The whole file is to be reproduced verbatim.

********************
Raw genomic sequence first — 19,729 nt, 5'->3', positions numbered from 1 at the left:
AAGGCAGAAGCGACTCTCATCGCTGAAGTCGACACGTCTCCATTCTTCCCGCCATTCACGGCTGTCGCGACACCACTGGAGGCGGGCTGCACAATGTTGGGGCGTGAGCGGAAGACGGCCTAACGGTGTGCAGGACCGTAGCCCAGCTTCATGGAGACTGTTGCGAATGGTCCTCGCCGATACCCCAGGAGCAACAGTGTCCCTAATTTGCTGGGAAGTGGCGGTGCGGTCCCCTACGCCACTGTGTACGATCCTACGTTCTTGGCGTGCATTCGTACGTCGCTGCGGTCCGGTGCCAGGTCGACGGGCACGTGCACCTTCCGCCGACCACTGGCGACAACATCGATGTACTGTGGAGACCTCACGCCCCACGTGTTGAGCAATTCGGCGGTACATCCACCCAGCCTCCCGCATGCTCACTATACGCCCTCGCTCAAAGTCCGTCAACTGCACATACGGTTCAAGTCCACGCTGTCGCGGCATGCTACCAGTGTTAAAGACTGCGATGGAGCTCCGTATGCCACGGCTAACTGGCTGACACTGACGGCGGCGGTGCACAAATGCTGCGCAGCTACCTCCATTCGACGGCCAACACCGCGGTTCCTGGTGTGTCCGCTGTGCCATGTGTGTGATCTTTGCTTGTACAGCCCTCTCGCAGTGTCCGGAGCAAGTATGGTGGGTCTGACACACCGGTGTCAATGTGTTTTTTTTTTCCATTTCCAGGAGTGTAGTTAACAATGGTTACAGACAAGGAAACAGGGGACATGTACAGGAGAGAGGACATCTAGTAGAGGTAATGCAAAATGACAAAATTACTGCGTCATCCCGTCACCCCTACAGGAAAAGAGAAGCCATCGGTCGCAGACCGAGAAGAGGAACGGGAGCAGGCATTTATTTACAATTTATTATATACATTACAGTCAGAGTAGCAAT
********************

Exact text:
Raw genomic sequence first — 19,729 nt, 5'->3', positions numbered from 1 at the left:
AAGGCAGAAGCGACTCTCATCGCTGAAGTCGACACGTCTCCATTCTTCCCGCCATTCACGGCTGTCGCGACACCACTGGAGGCGGGCTGCACAATGTTGGGGCGTGAGCGGAAGACGGCCTAACGGTGTGCAGGACCGTAGCCCAGCTTCATGGAGACTGTTGCGAATGGTCCTCGCCGATACCCCAGGAGCAACAGTGTCCCTAATTTGCTGGGAAGTGGCGGTGCGGTCCCCTACGCCACTGTGTACGATCCTACGTTCTTGGCGTGCATTCGTACGTCGCTGCGGTCCGGTGCCAGGTCGACGGGCACGTGCACCTTCCGCCGACCACTGGCGACAACATCGATGTACTGTGGAGACCTCACGCCCCACGTGTTGAGCAATTCGGCGGTACATCCACCCAGCCTCCCGCATGCTCACTATACGCCCTCGCTCAAAGTCCGTCAACTGCACATACGGTTCAAGTCCACGCTGTCGCGGCATGCTACCAGTGTTAAAGACTGCGATGGAGCTCCGTATGCCACGGCTAACTGGCTGACACTGACGGCGGCGGTGCACAAATGCTGCGCAGCTACCTCCATTCGACGGCCAACACCGCGGTTCCTGGTGTGTCCGCTGTGCCATGTGTGTGATCTTTGCTTGTACAGCCCTCTCGCAGTGTCCGGAGCAAGTATGGTGGGTCTGACACACCGGTGTCAATGTGTTTTTTTTTTCCATTTCCAGGAGTGTAGTTAACAATGGTTACAGACAAGGAAACAGGGGACATGTACAGGAGAGAGGACATCTAGTAGAGGTAATGCAAAATGACAAAATTACTGCGTCATCCCGTCACCCCTACAGGAAAAGAGAAGCCATCGGTCGCAGACCGAGAAGAGGAACGGGAGCAGGCATTTATTTACAATTTATTATATACATTACAGTCAGAGTAGCAAT